Tasmanian boy taught himself to sew to make toys for sick children

June 8, 2017 6:05 pm Last Updated: June 8, 2017 6:05 pm

Sewing has become something of a lost art in many places of the world. Going to the department store and browsing through all the displays is fun, and purchasing items online is just too easy. That said, a nice hand-crafted project can have a lot of heart. In this story, one little boy learned to sew in order to help needy children in his area.

This little boy was able to follow a sewing guide when his own mother couldn’t! (Source: Facebook/Be the change you want to see in the world)

Campbell Remess has made around 800 stuffed toys for children in local hospitals over the past three years, and he is completely self-taught, starting from when he was nine years old.

Campbell originally wanted to give children store-bought gifts for the Christmas season, but he found out that making toys was more cost-effective than purchasing toys.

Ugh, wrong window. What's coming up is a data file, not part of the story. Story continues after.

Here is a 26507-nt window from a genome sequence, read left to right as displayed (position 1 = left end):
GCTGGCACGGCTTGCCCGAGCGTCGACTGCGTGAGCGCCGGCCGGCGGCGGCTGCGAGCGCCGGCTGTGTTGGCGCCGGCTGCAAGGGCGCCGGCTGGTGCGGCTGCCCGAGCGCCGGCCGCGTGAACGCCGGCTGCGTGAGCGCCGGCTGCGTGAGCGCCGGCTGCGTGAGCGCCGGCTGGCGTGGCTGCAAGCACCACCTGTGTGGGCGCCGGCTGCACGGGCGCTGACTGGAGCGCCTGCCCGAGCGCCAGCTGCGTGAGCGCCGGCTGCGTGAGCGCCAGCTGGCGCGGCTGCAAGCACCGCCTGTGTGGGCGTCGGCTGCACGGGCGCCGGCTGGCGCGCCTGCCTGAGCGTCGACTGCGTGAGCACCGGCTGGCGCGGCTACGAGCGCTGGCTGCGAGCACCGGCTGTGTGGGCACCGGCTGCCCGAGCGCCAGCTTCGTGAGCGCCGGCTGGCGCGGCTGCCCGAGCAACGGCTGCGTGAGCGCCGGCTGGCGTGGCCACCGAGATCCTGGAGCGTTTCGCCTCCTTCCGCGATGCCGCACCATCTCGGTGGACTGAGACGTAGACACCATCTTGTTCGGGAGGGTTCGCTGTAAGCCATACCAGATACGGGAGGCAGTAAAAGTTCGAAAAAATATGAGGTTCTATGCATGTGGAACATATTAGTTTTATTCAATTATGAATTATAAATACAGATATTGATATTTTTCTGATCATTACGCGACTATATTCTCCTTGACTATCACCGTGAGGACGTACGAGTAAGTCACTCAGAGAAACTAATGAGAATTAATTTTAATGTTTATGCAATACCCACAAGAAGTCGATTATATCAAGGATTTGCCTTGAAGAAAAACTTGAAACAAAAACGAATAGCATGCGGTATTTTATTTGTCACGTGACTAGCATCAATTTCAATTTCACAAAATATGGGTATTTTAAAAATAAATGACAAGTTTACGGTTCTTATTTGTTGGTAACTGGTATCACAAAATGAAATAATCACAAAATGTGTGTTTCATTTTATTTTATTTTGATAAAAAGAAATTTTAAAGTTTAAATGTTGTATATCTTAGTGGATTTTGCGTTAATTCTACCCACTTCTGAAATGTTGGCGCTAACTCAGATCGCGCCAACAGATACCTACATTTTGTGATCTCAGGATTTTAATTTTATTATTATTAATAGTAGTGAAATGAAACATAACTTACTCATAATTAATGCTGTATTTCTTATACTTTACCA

He’s already made around 800 toys over the past three years. (Source: Facebook/Mummy Today)

Campbell’s mother, Sonya Whittaker, originally assumed that he was simply going to make paintings or drawings to give out to the children, but was surprised when he approached her with a sewing tutorial he found online. However, it was Campbell himself who managed to finally figure it out.

According to Oddity Central, “I was blown away by the first bear,” his mother said in a statement with Today. “Overly impressed and totally in awe but not surprised at his persistence to teach himself.”

These toys go to children all over the world! (Source: Facebook/Campbell Remess)

Over the years, Campbell’s skills have certainly improved. He’s gone from five hours for each toy to only one. Eventually, Campbell decided to challenge himself to sew at least one toy a day, which he dubbed Project365.

“If Campbell could be on that sewing machine 24/7, he would. It’s ‘Campbell, go and play your Xbox.’ ‘Campbell come and watch a movie,’” Whittaker added.

The toys are given to children all around the world, but Campbell also loves to visit children at the Royal Hobart Hospital in his home city of Hobart, Tasmania.

“Campbell is just wired really differently. He looks at sadness and tries to turn it upside down,” his mother says. “He’s not a quitter — I only see bigger and brighter things for him.”